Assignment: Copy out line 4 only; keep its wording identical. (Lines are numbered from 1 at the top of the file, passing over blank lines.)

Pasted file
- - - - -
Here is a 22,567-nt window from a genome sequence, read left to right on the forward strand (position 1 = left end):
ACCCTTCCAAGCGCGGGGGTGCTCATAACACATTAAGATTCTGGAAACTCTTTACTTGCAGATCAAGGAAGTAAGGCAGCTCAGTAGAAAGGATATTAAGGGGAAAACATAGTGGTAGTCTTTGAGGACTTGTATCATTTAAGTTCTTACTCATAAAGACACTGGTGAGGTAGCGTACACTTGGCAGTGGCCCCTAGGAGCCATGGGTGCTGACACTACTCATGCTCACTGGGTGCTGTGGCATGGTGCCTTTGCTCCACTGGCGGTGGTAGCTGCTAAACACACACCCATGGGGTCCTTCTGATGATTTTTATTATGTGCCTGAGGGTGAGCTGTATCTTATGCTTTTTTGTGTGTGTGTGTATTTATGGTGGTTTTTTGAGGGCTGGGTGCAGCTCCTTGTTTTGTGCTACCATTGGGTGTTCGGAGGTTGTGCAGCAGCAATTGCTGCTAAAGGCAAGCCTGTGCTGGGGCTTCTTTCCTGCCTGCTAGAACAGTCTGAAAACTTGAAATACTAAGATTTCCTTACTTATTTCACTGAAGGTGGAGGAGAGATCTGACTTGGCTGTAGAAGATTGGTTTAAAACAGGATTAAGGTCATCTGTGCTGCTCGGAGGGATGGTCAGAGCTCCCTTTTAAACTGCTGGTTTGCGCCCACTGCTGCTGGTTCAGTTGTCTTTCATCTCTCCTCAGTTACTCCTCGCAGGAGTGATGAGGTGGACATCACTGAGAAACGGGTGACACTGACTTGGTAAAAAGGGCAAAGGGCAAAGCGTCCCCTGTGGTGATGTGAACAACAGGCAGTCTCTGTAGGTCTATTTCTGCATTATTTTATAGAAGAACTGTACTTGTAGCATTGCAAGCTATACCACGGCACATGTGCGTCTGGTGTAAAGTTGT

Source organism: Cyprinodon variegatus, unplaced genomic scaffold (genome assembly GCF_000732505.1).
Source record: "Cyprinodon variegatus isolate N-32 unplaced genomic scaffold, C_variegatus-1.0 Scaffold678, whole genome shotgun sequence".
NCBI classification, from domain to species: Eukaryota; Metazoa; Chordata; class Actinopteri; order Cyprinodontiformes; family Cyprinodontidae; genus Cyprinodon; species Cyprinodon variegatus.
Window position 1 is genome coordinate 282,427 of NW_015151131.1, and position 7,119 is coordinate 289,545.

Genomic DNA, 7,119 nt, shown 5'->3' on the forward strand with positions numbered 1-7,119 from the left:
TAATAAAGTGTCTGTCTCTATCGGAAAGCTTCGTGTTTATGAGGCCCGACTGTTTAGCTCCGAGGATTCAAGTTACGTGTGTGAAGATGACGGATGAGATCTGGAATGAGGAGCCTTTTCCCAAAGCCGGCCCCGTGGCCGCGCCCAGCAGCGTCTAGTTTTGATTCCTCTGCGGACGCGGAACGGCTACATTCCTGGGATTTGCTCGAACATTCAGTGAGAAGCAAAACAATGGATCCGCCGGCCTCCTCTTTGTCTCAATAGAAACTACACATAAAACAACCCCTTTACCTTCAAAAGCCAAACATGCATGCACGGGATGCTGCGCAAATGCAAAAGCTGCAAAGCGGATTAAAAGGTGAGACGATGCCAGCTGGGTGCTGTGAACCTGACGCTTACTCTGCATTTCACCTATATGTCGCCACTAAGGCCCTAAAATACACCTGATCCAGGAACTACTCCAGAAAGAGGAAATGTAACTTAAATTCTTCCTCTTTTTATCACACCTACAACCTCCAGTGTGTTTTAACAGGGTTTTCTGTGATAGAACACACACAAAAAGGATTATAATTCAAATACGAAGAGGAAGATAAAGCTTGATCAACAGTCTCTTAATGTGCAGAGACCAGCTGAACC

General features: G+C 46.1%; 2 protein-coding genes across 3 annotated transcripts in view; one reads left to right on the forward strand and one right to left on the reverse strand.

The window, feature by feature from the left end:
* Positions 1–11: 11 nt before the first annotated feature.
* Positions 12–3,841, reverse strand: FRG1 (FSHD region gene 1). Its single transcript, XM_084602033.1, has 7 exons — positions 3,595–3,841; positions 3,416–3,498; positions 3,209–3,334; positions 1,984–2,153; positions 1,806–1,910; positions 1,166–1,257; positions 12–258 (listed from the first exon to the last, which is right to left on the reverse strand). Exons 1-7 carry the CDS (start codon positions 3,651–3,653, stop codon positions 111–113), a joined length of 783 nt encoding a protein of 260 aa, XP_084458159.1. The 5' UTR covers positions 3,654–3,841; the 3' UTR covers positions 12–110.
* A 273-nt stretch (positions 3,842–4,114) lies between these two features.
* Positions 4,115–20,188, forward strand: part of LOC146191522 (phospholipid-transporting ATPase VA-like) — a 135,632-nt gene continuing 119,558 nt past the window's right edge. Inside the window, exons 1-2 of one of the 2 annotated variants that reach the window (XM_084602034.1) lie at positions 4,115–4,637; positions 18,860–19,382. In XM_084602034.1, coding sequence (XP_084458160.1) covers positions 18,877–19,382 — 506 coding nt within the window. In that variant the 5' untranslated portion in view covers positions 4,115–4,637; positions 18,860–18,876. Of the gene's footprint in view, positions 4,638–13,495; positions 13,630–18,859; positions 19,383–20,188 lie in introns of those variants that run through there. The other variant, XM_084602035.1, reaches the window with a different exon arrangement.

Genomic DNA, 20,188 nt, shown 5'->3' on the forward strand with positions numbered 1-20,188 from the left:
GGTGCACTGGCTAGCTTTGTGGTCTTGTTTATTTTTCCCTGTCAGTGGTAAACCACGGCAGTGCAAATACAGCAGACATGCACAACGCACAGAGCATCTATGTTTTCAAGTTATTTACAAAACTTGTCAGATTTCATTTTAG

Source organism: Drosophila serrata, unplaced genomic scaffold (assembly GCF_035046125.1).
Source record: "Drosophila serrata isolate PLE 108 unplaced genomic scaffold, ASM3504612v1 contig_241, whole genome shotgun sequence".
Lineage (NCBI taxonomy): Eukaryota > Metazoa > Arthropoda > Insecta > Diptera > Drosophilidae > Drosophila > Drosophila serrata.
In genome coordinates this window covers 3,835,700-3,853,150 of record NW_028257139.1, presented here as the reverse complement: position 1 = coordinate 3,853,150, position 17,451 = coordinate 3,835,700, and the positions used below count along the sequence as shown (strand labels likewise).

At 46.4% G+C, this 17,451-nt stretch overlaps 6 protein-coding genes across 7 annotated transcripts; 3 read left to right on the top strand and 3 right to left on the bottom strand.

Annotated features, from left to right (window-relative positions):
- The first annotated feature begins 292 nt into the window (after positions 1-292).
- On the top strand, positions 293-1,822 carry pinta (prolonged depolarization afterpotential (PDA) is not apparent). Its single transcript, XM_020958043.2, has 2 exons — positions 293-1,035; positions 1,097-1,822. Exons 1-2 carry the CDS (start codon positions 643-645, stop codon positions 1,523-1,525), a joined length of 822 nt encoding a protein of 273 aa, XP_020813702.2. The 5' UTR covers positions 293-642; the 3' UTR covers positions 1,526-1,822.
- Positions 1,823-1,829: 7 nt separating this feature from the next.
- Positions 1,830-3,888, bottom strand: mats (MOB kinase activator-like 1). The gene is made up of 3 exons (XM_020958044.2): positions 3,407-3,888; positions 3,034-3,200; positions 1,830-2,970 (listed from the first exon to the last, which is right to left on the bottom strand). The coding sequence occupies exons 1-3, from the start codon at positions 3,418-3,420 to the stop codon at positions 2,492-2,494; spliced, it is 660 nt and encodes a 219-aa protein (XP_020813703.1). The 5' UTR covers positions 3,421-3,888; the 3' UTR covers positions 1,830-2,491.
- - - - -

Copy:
Source record: "Cyprinodon variegatus isolate N-32 unplaced genomic scaffold, C_variegatus-1.0 Scaffold678, whole genome shotgun sequence".